The introduction sets the scene. It places the book in a broader historiographical context, and outlines the key research questions underpinning it. It introduces key concepts, such as political culture, and outlines the range of sources used: chronicles, annals, saints' lives, liturgical texts, letters and charters. It draws attention to rapid changes in the political geography of medieval Latin Europe, and the self-perception of its inhabitants in relation to Byzantium and the Islamic world. The introduction also marks out what is new and different about the book: its focus not on the ruler, but on his subjects; their role in choosing a king, in defining the framework of rules for the successful exercise of the king’s office; and the extent to which they could also frame the practice of royal lordship. A defining theme is that these issues can best be explored by adopting a transeuropean perspective, which has not so far been attempted.
Chapter 10 continues the theme of royal inaugurations as a process, covering the events immediately following on from a ruler’s enthronement to his first few years on the throne. Having been awarded a royal title did not inure a king against challenges and rivals. It normally took about 3–4 years before a ruler’s grip on power was secure. Successful rulers were those who overcame challenges during these years, while those who failed might either be disposed or replaced, or struggle to assert their authority fully across the realm. Key to success was a new king’s ability to demonstrate that he abided by the normative framework of royal power. He ruled for the common good, not for private gain. Yet what did this mean in practice? How could he win over those opposed to his kingship, erstwhile competitors and disappointed nobles? What was the role of the his subjects during these first few years? How could they seek to shape the governance of the realm? What was the role of force, and how did it relate to the doing of justice? How could generosity be balanced with equity? How did rulers deal with acts of disruption and dispute?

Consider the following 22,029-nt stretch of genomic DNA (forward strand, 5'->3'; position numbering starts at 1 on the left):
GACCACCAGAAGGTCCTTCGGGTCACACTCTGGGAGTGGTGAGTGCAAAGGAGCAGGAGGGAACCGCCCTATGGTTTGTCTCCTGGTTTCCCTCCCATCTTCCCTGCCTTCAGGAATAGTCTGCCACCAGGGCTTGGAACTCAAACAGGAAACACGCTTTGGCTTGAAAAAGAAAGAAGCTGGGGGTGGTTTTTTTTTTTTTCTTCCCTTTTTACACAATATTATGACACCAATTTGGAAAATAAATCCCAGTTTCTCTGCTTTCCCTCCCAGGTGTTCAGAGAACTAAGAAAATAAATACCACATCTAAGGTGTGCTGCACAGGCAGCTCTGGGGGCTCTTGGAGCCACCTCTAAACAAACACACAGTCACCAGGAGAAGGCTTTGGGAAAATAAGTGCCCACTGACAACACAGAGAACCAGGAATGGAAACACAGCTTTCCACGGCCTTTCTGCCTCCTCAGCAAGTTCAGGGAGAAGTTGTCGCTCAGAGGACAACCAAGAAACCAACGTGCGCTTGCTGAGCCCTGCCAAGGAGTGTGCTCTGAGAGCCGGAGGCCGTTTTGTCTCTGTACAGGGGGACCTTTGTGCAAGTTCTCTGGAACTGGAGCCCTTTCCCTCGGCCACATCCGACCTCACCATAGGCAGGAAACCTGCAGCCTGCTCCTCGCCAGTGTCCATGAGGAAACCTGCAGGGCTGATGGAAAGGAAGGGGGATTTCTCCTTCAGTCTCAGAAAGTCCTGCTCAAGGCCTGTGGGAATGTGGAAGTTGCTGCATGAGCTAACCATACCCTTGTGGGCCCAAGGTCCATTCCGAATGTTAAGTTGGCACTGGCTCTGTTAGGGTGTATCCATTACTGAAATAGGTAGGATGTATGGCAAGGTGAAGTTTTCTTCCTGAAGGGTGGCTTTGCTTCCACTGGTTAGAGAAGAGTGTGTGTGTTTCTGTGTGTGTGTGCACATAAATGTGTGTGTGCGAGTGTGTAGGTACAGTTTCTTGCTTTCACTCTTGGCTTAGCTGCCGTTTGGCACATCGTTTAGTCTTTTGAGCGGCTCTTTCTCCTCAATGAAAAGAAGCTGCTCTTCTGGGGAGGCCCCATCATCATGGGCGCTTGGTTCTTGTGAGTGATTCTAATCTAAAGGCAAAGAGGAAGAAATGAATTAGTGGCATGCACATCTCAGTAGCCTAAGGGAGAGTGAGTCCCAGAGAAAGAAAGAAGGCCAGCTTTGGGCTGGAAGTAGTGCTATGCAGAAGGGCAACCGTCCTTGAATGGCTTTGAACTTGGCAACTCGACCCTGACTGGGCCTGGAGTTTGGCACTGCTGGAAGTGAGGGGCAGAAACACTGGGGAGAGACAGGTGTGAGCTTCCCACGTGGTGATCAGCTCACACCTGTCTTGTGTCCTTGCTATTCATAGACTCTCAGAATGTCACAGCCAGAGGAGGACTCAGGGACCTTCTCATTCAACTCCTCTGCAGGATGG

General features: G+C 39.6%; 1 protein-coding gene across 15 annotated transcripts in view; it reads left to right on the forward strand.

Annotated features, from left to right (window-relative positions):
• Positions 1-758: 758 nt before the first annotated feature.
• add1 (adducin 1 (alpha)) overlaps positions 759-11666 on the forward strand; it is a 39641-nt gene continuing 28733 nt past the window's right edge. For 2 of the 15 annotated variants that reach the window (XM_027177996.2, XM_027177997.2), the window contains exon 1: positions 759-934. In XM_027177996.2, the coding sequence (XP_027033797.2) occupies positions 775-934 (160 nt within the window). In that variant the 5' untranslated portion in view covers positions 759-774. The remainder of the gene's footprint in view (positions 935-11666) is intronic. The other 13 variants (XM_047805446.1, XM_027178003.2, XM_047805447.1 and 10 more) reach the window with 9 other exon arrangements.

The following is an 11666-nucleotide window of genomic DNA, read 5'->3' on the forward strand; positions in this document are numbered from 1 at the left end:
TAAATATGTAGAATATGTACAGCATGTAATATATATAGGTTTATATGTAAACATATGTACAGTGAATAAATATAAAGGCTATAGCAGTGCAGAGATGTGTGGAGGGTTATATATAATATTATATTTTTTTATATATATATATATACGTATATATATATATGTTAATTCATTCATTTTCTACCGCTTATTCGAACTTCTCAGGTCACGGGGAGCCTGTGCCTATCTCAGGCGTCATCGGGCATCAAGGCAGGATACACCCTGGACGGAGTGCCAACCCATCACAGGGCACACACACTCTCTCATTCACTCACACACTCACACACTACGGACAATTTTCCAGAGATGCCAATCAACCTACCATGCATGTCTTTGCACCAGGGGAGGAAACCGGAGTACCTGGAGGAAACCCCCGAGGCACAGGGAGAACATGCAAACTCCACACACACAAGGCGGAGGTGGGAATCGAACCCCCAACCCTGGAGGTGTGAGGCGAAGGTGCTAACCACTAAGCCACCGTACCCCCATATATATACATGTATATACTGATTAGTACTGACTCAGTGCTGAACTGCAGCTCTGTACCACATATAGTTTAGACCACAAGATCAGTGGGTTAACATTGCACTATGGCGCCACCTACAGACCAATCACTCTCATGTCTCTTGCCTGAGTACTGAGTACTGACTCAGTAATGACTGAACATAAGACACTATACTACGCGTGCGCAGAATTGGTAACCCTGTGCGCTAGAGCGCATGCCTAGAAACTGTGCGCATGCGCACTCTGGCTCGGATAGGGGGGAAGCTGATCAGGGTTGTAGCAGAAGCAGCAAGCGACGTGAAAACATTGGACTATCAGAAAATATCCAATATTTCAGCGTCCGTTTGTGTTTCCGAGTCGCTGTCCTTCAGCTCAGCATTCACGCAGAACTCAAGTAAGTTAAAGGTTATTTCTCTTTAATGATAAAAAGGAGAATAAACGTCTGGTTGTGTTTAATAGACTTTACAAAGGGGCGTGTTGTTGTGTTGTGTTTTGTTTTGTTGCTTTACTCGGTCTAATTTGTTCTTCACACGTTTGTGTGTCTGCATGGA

How did medieval observers imagine kingship to be created? How did they apply biblical, classical and patristic models when writing about the origins of their own communities? The period c. 1000–c.1200 witnessed the emergence of several new realms. They fall into three broad, overlapping categories. Some were forged by conquest (like Sicily, Jerusalem and Cyprus). Some were established communities whose rulers, in the process of converting to Christianity, adopted the language and framework of Christian kingship (Denmark, Norway, Hungary, Poland). In a third group, powerful local or regional rulers assumed or were awarded the title of king (Bohemia, Portugal, Sicily). All faced a similar problem: in some ways, they violated the right order of the world by assuming a title that, in theory, only god could grant. How did contemporaries get around this problem? Chapter 3 answers this question partly by sketching a general pattern of emerging kingship, partly by focussing on two especially well documented case studies: Poland and Sicily. The defining themes in these accounts are virtuous rule, equitable justice, the consent of the ruled, power greater than that of any mere duke or prince and divine backing.